Cablegate: Imo: London Convention Report On Marine


DE RUEHC #5725 0211019
R 202113Z JAN 10





E.O. 12958: N/A

1. (U) The annual meetings of Contracting Parties to the
London Convention (LC) and the London Protocol (LP) on ocean
dumping were held concurrently 26-30 October at the
International Maritime Organization in London (LC31/LP4). The
U.S. delegation consisted of representatives from seven USG
agencies. An amendment to Article 6 of the LP was adopted
that will allow the export of carbon dioxide streams for
sub-seabed sequestration under certain circumstances.
Progress was made on the draft Assessment Framework for
Scientific Research Involving Ocean Fertilization, and
Parties agreed that work should continue at the next meeting
of the Scientific Groups (April 19-23, 2010). Mechanisms for
potential binding regulation of ocean fertilization were
briefly reviewed and debated. The Parties did not reach
consensus on the best approach to addressing ocean
fertilization activities under the LC and LP, resulting in a
recommendation that an intersessional ocean fertilization
working group be formed, with an intersessional meeting to be
held 1-5 March 2010. The Meetings approved expenditure of
over $300K from voluntary contributions for proposed national
and regional ocean dumping management capacity building
workshops, including a $75K grant from the United States.
The Meetings also made progress on compliance issues and on
cooperation with IMO,s Marine Environment Protection
Committee on ship hull paint removal, in-water hull cleaning,
and handling of spoiled cargoes. Parties were pleased to
note that the London Protocol is currently on the Obama
Administration,s Treaty Priority List for Senate action.

2. (SBU) LC31/LP4 discussed at length Norway,s proposed
amendment to Article 6 (which bans the export of wastes and
other matter to other countries for dumping or incineration
at sea) to create a limited exception allowing the export of
carbon dioxide streams for the purposes of sub-seabed
sequestration. As a non-Party to the Protocol, the ability
of the United States to influence the outcome was somewhat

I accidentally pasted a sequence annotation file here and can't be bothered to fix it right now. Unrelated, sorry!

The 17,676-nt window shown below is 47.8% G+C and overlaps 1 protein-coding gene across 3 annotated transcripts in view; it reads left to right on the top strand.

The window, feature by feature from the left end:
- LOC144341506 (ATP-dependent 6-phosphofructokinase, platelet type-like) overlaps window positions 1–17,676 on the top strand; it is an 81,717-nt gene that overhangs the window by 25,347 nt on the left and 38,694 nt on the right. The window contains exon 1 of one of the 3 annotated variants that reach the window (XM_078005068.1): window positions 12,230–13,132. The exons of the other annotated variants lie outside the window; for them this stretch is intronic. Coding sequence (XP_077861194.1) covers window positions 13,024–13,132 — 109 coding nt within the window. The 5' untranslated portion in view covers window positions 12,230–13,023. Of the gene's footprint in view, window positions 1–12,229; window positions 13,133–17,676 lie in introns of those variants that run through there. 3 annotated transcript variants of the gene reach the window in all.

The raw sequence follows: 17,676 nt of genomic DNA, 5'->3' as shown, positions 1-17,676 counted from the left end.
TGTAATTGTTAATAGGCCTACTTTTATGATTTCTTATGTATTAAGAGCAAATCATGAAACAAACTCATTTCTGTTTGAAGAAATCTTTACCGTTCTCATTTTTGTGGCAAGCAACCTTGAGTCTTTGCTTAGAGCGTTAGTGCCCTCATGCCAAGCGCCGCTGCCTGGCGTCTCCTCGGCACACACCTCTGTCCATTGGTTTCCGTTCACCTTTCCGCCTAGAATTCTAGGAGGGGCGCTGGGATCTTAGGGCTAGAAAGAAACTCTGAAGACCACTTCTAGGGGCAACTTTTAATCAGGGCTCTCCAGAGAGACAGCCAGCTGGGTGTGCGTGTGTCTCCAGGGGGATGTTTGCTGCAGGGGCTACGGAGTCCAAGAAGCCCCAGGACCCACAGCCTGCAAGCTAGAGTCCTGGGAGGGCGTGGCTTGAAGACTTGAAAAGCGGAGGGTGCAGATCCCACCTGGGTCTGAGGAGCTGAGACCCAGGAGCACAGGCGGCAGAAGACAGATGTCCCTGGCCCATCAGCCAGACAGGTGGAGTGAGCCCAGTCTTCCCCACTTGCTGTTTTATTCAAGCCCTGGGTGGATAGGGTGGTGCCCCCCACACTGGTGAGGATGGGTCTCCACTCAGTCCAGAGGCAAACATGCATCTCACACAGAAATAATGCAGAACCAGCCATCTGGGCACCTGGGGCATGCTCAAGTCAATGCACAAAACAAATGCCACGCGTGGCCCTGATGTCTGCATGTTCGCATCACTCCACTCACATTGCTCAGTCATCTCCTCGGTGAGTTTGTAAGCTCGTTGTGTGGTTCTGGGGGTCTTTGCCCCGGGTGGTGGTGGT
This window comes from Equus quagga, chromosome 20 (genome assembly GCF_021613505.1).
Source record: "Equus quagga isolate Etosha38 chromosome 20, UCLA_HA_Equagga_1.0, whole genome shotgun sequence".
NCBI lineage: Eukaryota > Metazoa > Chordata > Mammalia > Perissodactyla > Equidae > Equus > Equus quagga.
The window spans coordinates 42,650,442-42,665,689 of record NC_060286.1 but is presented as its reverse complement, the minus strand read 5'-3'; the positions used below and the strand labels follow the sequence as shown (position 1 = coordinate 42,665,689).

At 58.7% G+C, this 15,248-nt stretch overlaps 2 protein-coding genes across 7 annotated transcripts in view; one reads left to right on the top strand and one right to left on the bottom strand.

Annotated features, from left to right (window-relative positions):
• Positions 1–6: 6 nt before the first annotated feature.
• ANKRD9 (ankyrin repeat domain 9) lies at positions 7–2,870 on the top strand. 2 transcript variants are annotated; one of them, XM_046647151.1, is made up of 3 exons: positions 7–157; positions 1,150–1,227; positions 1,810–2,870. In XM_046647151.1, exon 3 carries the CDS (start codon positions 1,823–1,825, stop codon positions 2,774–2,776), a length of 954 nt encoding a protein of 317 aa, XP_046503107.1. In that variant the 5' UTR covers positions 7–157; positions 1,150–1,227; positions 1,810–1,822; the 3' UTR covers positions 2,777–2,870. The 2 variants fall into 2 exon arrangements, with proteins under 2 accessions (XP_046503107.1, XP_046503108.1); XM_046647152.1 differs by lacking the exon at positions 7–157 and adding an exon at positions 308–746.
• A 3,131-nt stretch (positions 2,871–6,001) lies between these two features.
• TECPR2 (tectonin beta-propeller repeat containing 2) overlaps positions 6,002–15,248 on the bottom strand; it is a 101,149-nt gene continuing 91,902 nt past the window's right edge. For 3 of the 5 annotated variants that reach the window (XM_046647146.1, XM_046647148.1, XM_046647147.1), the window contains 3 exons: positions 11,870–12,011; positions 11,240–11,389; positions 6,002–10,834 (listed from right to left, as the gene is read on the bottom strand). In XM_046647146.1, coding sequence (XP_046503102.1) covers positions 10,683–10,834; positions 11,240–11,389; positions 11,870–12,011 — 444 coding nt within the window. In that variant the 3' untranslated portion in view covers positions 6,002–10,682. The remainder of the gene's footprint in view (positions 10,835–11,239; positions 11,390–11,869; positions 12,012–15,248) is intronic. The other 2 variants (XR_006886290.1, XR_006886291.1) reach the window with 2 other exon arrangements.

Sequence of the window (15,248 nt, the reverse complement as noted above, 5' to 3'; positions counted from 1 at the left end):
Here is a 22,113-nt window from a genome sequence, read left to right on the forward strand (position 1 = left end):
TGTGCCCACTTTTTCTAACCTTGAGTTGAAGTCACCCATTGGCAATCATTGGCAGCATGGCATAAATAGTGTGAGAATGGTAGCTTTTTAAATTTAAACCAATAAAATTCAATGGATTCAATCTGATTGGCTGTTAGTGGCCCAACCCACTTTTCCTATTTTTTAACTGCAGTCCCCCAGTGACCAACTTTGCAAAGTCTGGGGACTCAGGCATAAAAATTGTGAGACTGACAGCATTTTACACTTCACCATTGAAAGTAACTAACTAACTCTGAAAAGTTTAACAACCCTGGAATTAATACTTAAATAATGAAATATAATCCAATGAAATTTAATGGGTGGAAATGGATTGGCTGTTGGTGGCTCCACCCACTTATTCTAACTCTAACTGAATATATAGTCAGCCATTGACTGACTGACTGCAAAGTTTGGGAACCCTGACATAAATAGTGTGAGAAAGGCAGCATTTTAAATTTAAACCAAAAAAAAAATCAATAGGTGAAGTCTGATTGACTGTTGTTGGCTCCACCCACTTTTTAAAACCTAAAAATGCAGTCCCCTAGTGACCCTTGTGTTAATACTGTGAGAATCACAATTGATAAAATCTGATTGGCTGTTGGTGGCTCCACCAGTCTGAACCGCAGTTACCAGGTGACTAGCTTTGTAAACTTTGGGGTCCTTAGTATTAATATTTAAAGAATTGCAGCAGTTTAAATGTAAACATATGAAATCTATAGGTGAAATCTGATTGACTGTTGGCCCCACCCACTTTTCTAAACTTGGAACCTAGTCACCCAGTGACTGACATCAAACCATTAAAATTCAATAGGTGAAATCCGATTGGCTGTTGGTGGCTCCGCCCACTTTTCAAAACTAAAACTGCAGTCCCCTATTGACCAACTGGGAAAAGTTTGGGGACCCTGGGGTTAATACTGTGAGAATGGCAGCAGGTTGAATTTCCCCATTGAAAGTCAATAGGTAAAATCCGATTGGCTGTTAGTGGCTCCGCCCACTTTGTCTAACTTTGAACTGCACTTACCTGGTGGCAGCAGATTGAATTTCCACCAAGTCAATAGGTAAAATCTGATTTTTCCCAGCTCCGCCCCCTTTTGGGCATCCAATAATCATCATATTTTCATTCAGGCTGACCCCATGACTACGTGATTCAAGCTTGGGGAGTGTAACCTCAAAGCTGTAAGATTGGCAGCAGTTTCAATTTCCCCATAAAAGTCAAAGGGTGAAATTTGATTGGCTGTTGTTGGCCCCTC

limited. Nevertheless, we successfully steered the amendment
away from a focus on &prior informed consent8 (which would
be duplicative of the permitting scheme already applicable)
and towards greater clarity in the allocation of permitting
responsibilities between the exporting and importing states.
Ultimately, the Protocol Parties adopted text amending
Article 6 that as a preliminary matter seems acceptable to
the United States, although regrettably it was done without
consensus. Although the reasons for opposition were unclear,
the main concern that was expressed (most vocally by China
and South Africa, with support from other developing states)
involved the amendment,s failure to prohibit carbon dioxide
exports from one global region to another. The Cook Islands
gave a passionate intervention declaring that, as a non-Party
to the LC and LP, adopting an amendment by vote rather than
consensus would greatly reduce its faith that a small
country,s voice would be heeded if it acceded. The United
States also expressed its support for consensus. But after
continued deadlock in the corridors, Norway insisted on a
roll call vote, resulting in 15 in favor of the resolution
(Australia, Belgium, Canada, Denmark, France, Germany, Italy,
Japan, Netherlands, New Zealand, Norway, Republic of Korea,
Spain, Sweden, and the United Kingdom); 1 (China) against the
resolution; and 6 abstaining (Kenya, Marshall Islands,
Mexico, Saudi Arabia, South Africa, and Vanuatu). Despite
its vote against the amendment, China did acknowledge after
the vote that it had made every effort at reaching consensus.

3. (U) The adopted amendment to Article 6 of the LP will
allow the export of carbon dioxide streams for sub-seabed
sequestration if certain criteria are met. Criteria include a
requirement that the exporting and receiving (importing)
countries enter into an agreement or arrangement that
&confirms and allocates8 permitting responsibilities
consistent with their obligations under the Protocol and
other applicable international law. In the case of export to
non-Parties to the Protocol, the agreement or arrangement
also needs to contain &provisions at a minimum equivalent to
those contained in the Protocol . . . to ensure that the
agreement or arrangement does not derogate from the
obligations of Contracting Parties under this Protocol to
protect and preserve the marine environment.8

4. (U) Ocean fertilization is the addition of iron or other
nutrients to ocean surface water to enhance photosynthetic
fixation of carbon dioxide by phytoplankton. Although fewer
than half of the ocean fertilization, experiments to date
have resulted in any measurable increase in carbon export to
the deep ocean (where it may remain out of contact with
atmosphere for decades to centuries), the experiments have
sparked commercial interest in developing ocean fertilization
as a technology to sequester carbon dioxide and to enhance
fish populations.

5. (U) In dealing with this topic, the United States has
consistently tried to balance the concerns about the
potential adverse side effects of ocean fertilization as a
climate change mitigation measure with support for scientific
research into the global climate system, including research
into the marine carbon cycle and its role in the global
carbon cycle. The London Convention and Protocol have emerged
as the primary international fora for addressing the
potential impact of ocean fertilization on the marine
environment. At last year,s meeting, Convention and
Protocol parties approved a non-binding resolution on ocean
fertilization aimed at allowing &legitimate scientific
research8 while discouraging other ocean fertilization